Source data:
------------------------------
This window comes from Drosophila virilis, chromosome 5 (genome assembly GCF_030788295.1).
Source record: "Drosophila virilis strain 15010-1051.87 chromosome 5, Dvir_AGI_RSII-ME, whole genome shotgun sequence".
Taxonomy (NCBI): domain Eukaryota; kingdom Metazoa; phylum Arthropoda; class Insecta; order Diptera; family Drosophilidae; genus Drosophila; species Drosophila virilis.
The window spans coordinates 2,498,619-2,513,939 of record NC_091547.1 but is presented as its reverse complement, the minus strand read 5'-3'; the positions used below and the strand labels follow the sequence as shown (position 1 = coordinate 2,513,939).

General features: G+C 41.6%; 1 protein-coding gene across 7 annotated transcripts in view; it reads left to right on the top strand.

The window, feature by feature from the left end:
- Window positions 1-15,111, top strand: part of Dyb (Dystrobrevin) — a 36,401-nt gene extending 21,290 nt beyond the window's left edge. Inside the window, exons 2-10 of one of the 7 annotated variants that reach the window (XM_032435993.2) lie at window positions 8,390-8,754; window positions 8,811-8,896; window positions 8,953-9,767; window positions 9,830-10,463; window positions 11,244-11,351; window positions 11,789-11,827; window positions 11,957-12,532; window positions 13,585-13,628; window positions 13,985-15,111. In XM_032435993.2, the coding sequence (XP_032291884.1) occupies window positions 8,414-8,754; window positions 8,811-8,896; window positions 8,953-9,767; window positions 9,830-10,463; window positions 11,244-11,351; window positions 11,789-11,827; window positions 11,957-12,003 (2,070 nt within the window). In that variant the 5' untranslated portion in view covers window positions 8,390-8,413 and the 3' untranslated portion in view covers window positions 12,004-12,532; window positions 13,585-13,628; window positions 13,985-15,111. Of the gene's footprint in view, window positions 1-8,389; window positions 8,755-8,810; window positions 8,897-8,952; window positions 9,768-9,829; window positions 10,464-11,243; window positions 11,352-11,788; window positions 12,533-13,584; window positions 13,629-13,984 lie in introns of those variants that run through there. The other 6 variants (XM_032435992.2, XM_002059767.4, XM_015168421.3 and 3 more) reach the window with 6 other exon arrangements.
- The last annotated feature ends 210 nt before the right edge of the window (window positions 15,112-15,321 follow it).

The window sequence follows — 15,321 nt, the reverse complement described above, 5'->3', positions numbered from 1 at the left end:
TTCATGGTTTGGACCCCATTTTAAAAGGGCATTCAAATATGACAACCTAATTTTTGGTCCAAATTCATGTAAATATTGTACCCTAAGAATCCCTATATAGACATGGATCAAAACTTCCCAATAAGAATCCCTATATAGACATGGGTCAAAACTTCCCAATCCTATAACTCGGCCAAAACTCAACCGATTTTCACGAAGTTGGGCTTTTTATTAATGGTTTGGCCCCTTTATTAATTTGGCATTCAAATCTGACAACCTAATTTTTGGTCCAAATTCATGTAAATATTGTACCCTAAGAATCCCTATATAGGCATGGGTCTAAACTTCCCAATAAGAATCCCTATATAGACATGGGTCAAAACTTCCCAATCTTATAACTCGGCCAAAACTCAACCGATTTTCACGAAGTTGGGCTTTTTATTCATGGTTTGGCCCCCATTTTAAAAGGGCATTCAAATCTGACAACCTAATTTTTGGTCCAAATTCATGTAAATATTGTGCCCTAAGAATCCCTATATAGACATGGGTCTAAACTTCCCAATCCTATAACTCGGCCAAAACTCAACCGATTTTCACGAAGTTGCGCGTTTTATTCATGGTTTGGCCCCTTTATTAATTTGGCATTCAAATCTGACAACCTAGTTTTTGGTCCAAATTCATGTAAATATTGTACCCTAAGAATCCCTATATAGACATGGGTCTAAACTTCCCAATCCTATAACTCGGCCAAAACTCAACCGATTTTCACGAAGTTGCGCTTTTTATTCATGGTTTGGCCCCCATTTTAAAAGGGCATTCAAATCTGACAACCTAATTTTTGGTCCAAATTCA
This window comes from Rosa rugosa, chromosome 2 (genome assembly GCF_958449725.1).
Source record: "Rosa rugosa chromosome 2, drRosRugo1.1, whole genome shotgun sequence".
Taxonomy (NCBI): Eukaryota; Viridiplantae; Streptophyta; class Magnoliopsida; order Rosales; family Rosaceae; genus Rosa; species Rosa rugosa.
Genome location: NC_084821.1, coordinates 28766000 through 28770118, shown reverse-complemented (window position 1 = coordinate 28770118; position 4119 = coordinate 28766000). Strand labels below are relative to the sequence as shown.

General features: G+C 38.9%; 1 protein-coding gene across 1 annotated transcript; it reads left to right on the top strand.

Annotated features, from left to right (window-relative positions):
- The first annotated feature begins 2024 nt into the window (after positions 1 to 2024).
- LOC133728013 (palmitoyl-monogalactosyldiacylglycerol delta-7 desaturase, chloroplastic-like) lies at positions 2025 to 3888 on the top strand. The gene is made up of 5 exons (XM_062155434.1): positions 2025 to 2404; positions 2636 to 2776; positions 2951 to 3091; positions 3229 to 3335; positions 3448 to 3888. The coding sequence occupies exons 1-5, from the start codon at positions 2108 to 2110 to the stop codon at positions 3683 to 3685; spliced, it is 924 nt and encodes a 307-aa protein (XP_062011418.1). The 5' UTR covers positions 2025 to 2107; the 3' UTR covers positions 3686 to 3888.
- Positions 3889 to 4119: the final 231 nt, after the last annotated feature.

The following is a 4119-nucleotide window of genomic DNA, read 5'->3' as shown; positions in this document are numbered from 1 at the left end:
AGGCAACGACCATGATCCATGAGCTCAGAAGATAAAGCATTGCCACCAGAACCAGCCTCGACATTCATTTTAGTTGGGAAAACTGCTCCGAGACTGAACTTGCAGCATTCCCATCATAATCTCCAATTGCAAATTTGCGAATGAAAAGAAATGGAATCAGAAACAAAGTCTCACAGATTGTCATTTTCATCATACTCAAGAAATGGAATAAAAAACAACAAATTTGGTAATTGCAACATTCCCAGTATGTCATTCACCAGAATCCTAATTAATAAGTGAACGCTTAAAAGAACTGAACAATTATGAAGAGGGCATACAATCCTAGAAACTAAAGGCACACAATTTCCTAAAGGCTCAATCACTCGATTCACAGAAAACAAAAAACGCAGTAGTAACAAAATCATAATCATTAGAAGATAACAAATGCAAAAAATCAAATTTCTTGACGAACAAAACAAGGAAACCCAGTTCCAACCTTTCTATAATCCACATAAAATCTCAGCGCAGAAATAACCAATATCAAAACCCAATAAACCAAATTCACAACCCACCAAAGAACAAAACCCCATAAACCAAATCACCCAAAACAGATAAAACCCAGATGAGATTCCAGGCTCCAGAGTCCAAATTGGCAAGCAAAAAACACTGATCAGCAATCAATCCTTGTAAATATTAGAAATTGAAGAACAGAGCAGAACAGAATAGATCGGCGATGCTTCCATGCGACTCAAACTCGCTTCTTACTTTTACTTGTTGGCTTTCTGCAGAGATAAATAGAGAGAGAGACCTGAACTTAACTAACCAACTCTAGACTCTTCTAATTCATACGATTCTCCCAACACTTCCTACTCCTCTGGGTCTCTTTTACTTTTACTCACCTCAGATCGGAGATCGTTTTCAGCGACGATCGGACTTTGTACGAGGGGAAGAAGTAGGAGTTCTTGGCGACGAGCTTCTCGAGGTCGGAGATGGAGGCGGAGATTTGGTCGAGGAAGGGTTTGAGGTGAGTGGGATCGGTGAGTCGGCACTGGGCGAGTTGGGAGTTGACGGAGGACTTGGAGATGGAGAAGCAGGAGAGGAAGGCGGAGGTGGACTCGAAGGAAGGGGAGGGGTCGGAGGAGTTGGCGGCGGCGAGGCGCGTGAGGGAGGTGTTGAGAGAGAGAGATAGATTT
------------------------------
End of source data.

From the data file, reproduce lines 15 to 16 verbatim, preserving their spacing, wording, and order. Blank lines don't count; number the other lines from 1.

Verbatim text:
General features: G+C 38.9%; 1 protein-coding gene across 1 annotated transcript; it reads left to right on the top strand.

Annotated features, from left to right (window-relative positions):